Mental Health Champion calls for increase in funding

Northern Ireland’s first Mental Health Champion, Professor Siobhan O’Neill is calling on all political parties to commit to the additional 34% increase in funding needed to fully implement the Mental Health Strategy.

This call is supported by several local mental health organisations including Action Mental Health, Aware, Beat, Eating Disorder Association NI, Inspire, Mental Health Foundation, Mindwise, National Children’s Bureau, Nexus, PIPS Suicide Prevention Charity, Pure Mental NI, Relate NI, The Rainbow Project and Rural Support.

“Our expenditure on mental health services is currently significantly lower than neighbouring regions (31% lower than England and 20% lower than the Republic of Ireland). The additional funding required to remedy this (approximately 34% more than the current budget), should therefore be viewed as compensating for the ongoing shortfall,” explains Professor Siobhan O’Neill.

Mental Health Champion

Currently Northern Ireland has a high rate of mental ill health, linked to social and economic inequalities, the trauma of the Troubles and high rates of childhood adversities. This has been compounded recently by the COVID-19 pandemic that has led to unprecedented demand for mental health services, with staff under pressure, like never before.

In Northern Ireland prior to the pandemic, one in eight children had an emotional or mental health problem, which is higher than neighbouring regions.[1] There is worrying evidence that shows mental health has deteriorated because of the pandemic, and an increase in the proportions of people reporting suicidal thoughts. Mental illness is a preventable and treatable cause of death and suffering; and it is unacceptable that so many people in Northern Ireland are unable to access the treatments and services that they need and deserve.

The Department of Heath developed, in conjunction with people with lived experience, carers, campaigners and health care providers, a new 10-year Mental Health Strategy, which is the road map for reforming our mental health services. It sets out an ambitious, but achievable vision to improve services and provide the specialist treatments that we know is based on strong research evidence, can eliminate avoidable death, and transform and save lives. Importantly, the Strategy recognises the need to prioritise early intervention and the prevention of mental illness, particularly in high-risk groups.

Siobhan says: “Now is the time for action, if we can bridge the 34% funding gap it will pay dividends for current and future generations; and allow our population to thrive, bringing us in line with other regions.

“Therefore, along with the local charities and organisations working to support those in mental ill health, I ask for all local parties to pledge a clear commitment in your forthcoming manifestos, to provide the necessary funding to fully implement the Mental Health and Suicide Prevention Strategies. This is what people on the ground need and want; and the implementation of the Strategies will help secure a happier and healthier Northern Ireland, not only for those who suffer right now, but for future generations.”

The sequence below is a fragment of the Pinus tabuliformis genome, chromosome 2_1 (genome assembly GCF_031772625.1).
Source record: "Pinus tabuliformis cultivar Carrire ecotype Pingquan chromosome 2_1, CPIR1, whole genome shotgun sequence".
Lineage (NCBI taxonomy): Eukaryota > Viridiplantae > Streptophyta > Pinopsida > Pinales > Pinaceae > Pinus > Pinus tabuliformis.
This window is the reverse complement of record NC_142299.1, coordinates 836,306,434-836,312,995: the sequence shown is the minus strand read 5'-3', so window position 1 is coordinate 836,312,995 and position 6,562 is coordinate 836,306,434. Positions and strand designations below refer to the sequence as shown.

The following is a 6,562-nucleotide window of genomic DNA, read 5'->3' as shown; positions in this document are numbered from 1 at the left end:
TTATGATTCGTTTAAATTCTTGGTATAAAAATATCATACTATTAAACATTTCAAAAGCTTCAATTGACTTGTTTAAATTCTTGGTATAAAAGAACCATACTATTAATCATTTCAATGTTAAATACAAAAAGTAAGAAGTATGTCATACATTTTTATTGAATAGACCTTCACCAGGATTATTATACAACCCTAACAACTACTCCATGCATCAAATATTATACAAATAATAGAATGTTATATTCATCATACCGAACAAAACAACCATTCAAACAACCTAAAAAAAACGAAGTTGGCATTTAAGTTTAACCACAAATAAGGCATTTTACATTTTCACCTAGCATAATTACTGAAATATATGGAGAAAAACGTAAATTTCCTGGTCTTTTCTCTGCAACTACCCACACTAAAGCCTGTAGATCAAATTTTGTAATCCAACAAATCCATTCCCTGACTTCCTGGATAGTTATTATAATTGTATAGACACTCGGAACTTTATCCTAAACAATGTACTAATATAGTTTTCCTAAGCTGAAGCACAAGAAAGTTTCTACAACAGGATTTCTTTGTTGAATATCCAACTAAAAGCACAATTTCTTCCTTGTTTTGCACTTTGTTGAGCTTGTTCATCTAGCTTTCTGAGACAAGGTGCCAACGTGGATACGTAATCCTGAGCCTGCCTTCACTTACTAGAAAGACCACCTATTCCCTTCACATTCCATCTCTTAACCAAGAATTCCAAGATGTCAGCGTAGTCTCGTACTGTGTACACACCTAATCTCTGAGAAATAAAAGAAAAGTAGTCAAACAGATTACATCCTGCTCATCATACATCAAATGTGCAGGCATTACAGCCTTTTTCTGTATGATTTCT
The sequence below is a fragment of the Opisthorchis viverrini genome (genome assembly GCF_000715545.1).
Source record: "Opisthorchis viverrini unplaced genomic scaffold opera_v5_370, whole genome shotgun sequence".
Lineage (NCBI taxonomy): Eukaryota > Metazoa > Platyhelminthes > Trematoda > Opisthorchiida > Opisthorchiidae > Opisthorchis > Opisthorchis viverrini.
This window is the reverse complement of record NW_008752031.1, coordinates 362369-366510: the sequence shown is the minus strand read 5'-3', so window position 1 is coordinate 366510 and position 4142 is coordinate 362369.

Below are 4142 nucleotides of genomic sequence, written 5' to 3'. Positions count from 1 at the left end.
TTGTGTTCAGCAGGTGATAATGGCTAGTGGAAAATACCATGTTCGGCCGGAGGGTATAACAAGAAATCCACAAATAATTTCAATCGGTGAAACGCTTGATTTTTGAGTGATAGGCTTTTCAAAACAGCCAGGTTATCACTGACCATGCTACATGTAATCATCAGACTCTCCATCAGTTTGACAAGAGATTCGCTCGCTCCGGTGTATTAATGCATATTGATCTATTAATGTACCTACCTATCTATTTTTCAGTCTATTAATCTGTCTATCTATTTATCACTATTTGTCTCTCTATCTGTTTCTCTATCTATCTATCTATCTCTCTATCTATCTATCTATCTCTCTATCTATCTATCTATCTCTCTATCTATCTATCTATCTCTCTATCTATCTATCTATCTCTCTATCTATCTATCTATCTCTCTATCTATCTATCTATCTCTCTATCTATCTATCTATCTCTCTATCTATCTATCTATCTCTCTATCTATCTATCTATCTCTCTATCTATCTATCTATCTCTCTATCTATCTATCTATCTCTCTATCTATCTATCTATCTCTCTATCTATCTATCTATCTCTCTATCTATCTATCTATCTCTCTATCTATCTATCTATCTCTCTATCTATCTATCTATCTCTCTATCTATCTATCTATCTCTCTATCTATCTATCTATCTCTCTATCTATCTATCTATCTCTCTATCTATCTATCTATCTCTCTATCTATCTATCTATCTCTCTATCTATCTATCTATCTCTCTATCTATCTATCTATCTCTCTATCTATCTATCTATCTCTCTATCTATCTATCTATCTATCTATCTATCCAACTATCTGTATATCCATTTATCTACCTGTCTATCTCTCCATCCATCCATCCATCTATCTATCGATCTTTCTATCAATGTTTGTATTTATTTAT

The Mental Health Strategy’s funding plan indicates a need for an additional £1.2 billion over the next 10 years, and Government Departments need to work together to ensure that this funding is made available. The Executive’s draft budget includes a proposal to increase health spending by 10%, this increase is welcome and would include sufficient funds to cover the annual uplift required to implement the Mental Health Strategy for the proposed duration of the budget.

Supporting the call, David Babington, Chief Executive of Action Mental Health said: “Action Mental Health warmly welcomed the publication of Northern Ireland’s Mental Health Strategy, something we had long campaigned for. As such, we fully support this call from the Mental Health Champion and the wider sector for that strategy to be fully funded, so that the ambitious vision outlined can become a reality.

Even before the pandemic, Northern Ireland faced huge challenges with the highest prevalence of mental health problems in the UK. The strategy presents us with a unique opportunity to significantly improve the mental health of our population by developing and improving key services and by investing in prevention and early intervention.

Mental health has been in the shadows for too long. Now is the time for us to establish parity between mental health and physical health.”

Siobhan O’Neill is a Professor of Mental Health Sciences at Ulster University, and the Mental Health Champion for Northern Ireland.  Her research programmes focus on trauma, mental illness and suicidal behaviour in Northern Ireland, and the transgenerational transmission of trauma. In her role, Professor O’Neill is focused on improving the mental health of the people here by promoting evidence-based services and care for those who suffer from mental illness and suicidal thoughts.

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